When my kids were in elementary school, they enjoyed celebrating Valentine’s Day — or, let’s be real, any holiday — with their class. They decorated mailboxes and wrote out cards to give to each of their classmates. And on Valentine’s Day, there would be a party at school so they could distribute their cards, play games and eat treats. All three of my kids looked forward to these days.
But now, more and more schools are choosing to eliminate Valentine’s Day celebrations. The reasons vary, but many schools cite the need to remove religious holiday celebrations from school, the limited class time available for parties due to increased curriculum demands and also the ever-growing list of allergies/dietary issues that make it seemingly impossible to safely and fairly serve treats to everyone in class.
Is there a place for Valentine’s Day in today’s classrooms? Professional opinions are mixed. Dr. Maurice Elias, professor of psychology at Rutgers University, says, “Valentine’s Day is linked with romantic love — this just does not have a place in the school, nor should it be ‘mandated’ in any way.”
But Dr. Michele Borba, author of the book Unselfie: Why Empathetic Kids Succeed in Our All-About-Me World, disagrees and says, “Valentine’s Day is a cherished childhood tradition and should be celebrated in elementary schools.”
Redefining Valentine’s Day
Premade Valentine’s Day cards that have sayings such as, “Be mine” or “I Love You” do seem disingenuous and inappropriate for young children to give to their classmates. Says Borba, “A valentine that says ‘love’ is not appropriate in elementary school, but one that says ‘like’ is.” It may be better to have children design their own cards with more friend-centric messages. Borba says, “Making cards at home provides a great opportunity for an adult to briefly describe the difference between ‘love’ and ‘like.’ Parents also need to take time discuss the types of comments children can write in their cards to each other — and never assume they have that knowledge.”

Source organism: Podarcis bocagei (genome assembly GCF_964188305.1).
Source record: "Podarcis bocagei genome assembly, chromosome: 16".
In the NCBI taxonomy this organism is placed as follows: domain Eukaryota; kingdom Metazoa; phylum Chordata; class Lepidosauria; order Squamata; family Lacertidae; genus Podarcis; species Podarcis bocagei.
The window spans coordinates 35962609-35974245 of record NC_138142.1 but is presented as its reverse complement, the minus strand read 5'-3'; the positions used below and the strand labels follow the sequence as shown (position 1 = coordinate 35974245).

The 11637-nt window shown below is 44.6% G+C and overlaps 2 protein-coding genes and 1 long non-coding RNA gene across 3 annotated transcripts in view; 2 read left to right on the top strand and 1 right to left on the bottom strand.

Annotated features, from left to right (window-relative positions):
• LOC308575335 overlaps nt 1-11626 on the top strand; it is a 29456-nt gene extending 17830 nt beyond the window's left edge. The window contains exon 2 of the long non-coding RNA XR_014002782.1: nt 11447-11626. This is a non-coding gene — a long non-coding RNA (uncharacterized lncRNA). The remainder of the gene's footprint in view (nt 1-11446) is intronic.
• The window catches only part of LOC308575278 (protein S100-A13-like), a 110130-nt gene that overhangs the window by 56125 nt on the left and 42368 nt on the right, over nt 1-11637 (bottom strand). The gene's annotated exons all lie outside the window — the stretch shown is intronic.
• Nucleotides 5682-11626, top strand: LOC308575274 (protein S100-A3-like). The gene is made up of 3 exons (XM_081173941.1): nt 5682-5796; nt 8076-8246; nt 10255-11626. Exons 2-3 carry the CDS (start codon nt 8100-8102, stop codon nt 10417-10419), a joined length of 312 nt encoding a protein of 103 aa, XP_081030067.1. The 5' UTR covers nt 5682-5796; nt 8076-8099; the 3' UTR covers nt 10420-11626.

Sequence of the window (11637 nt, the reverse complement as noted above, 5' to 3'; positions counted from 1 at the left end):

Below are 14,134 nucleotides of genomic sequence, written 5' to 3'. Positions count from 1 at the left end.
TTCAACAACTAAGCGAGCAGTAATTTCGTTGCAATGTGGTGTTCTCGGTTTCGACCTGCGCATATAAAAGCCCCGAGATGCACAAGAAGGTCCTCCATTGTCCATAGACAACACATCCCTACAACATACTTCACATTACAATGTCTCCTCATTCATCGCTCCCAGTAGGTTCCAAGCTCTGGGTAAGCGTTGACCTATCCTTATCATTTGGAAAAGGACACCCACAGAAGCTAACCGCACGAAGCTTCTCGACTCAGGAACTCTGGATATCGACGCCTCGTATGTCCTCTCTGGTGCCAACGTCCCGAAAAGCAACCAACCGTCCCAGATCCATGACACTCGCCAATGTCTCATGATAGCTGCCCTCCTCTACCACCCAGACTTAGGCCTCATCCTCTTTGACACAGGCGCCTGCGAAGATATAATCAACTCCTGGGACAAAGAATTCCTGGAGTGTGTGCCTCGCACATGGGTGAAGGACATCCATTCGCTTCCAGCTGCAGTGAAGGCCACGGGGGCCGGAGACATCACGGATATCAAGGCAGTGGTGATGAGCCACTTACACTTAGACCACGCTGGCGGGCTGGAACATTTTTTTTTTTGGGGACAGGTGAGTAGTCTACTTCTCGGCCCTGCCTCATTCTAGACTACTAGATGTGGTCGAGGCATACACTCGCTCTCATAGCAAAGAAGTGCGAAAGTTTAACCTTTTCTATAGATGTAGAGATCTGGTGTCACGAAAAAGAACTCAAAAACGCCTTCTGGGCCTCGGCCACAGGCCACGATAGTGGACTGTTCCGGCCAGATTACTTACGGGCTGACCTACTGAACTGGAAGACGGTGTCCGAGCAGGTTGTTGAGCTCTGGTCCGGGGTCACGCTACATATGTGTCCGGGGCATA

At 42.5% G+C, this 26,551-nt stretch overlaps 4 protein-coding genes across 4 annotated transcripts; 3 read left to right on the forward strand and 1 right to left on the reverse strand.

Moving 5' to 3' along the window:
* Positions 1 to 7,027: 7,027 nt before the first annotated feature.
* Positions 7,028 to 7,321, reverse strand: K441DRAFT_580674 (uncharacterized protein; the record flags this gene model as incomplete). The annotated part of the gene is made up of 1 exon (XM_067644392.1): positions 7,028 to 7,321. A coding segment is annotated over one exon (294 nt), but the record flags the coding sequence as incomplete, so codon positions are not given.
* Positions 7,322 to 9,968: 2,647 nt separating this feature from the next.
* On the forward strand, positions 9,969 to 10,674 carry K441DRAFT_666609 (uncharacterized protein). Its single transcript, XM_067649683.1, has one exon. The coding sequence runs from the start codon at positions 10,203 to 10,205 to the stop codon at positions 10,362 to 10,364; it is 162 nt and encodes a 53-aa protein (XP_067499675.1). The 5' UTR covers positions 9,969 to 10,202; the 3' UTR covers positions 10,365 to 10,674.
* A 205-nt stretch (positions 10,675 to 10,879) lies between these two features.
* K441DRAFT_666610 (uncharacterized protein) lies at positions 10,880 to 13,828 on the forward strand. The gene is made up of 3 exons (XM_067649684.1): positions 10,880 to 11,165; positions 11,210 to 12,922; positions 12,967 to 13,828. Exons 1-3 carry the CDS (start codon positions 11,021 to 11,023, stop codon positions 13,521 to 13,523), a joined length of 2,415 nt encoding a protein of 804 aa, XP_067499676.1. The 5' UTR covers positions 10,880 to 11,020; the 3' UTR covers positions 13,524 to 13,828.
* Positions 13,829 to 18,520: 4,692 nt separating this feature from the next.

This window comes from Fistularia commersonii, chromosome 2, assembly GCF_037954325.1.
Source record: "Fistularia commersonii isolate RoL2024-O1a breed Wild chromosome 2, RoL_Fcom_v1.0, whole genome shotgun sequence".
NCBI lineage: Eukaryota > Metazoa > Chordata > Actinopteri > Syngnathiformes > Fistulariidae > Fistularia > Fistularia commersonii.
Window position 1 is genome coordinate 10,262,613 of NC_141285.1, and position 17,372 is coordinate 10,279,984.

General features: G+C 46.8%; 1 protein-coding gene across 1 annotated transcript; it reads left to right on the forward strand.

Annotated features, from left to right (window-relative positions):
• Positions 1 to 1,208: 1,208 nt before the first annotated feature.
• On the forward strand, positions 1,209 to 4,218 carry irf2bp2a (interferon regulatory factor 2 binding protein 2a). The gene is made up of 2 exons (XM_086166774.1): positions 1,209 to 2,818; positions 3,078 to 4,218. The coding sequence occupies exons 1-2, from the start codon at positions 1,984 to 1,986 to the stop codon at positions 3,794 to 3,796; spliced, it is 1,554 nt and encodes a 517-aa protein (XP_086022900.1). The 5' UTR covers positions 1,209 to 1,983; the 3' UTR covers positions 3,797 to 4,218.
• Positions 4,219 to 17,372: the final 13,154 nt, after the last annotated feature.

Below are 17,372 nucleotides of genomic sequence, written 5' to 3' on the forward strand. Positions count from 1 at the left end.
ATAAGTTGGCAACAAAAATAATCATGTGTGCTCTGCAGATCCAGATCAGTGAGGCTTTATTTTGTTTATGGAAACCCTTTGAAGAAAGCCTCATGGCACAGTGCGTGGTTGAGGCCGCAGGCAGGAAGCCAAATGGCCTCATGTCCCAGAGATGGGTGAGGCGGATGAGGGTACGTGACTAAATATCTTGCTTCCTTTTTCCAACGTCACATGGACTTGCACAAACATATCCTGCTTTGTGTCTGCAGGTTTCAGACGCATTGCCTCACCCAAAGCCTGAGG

Perhaps what schools should do is redefine Valentine’s Day to make it more appropriate for school-age children. Elias suggests, “Educators could use Valentine’s Day to create a day of appreciation. The focus for the school day would be showing gratitude and appreciation rather than the love/favorite implication of Valentine’s Day.” With that simple readjusting of the day’s mission, teachers could encourage kids to use Valentine’s Day to communicate what they really appreciate about each of their classmates.
For example, when my children were young, one of the school traditions they really enjoyed was being “star student” of the week. This included a ritual in which all the kids gave compliments to the honoree; the teacher would write those affirmations on a piece of paper for the child to keep. These genuine expressions of kindness from peers really made each of my children feel special and valued.
Participation optional, inclusion mandatory